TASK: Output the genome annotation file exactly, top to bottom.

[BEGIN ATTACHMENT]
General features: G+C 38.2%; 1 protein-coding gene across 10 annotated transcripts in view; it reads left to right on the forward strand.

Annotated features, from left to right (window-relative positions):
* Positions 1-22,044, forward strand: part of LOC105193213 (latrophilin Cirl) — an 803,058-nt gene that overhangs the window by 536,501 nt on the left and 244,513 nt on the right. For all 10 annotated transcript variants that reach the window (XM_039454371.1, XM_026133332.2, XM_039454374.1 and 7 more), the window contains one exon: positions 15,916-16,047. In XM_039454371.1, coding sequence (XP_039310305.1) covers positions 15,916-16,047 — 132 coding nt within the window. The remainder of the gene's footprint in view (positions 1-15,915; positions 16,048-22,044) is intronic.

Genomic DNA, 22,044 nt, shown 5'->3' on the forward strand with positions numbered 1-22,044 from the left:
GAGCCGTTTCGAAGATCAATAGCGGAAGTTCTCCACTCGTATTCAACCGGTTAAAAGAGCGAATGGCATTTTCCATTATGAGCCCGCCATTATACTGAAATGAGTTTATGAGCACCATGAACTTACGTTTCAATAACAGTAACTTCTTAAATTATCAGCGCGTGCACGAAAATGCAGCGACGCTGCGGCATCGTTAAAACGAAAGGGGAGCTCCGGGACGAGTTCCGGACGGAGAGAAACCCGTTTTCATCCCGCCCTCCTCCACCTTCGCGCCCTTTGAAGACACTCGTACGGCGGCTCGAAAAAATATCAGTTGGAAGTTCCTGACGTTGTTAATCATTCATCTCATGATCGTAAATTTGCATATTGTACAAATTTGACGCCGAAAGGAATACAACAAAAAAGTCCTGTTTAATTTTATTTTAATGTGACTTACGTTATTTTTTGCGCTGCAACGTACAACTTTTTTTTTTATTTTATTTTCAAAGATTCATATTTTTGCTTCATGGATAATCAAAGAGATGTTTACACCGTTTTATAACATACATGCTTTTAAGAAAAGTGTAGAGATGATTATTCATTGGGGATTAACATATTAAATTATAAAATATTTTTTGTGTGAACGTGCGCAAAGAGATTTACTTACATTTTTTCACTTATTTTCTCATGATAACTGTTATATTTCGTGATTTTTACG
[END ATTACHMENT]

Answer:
General features: G+C 38.2%; 1 protein-coding gene across 10 annotated transcripts in view; it reads left to right on the forward strand.

Annotated features, from left to right (window-relative positions):
* Positions 1-22,044, forward strand: part of LOC105193213 (latrophilin Cirl) — an 803,058-nt gene that overhangs the window by 536,501 nt on the left and 244,513 nt on the right. For all 10 annotated transcript variants that reach the window (XM_039454371.1, XM_026133332.2, XM_039454374.1 and 7 more), the window contains one exon: positions 15,916-16,047. In XM_039454371.1, coding sequence (XP_039310305.1) covers positions 15,916-16,047 — 132 coding nt within the window. The remainder of the gene's footprint in view (positions 1-15,915; positions 16,048-22,044) is intronic.

Genomic DNA, 22,044 nt, shown 5'->3' on the forward strand with positions numbered 1-22,044 from the left:
GAGCCGTTTCGAAGATCAATAGCGGAAGTTCTCCACTCGTATTCAACCGGTTAAAAGAGCGAATGGCATTTTCCATTATGAGCCCGCCATTATACTGAAATGAGTTTATGAGCACCATGAACTTACGTTTCAATAACAGTAACTTCTTAAATTATCAGCGCGTGCACGAAAATGCAGCGACGCTGCGGCATCGTTAAAACGAAAGGGGAGCTCCGGGACGAGTTCCGGACGGAGAGAAACCCGTTTTCATCCCGCCCTCCTCCACCTTCGCGCCCTTTGAAGACACTCGTACGGCGGCTCGAAAAAATATCAGTTGGAAGTTCCTGACGTTGTTAATCATTCATCTCATGATCGTAAATTTGCATATTGTACAAATTTGACGCCGAAAGGAATACAACAAAAAAGTCCTGTTTAATTTTATTTTAATGTGACTTACGTTATTTTTTGCGCTGCAACGTACAACTTTTTTTTTTATTTTATTTTCAAAGATTCATATTTTTGCTTCATGGATAATCAAAGAGATGTTTACACCGTTTTATAACATACATGCTTTTAAGAAAAGTGTAGAGATGATTATTCATTGGGGATTAACATATTAAATTATAAAATATTTTTTGTGTGAACGTGCGCAAAGAGATTTACTTACATTTTTTCACTTATTTTCTCATGATAACTGTTATATTTCGTGATTTTTACG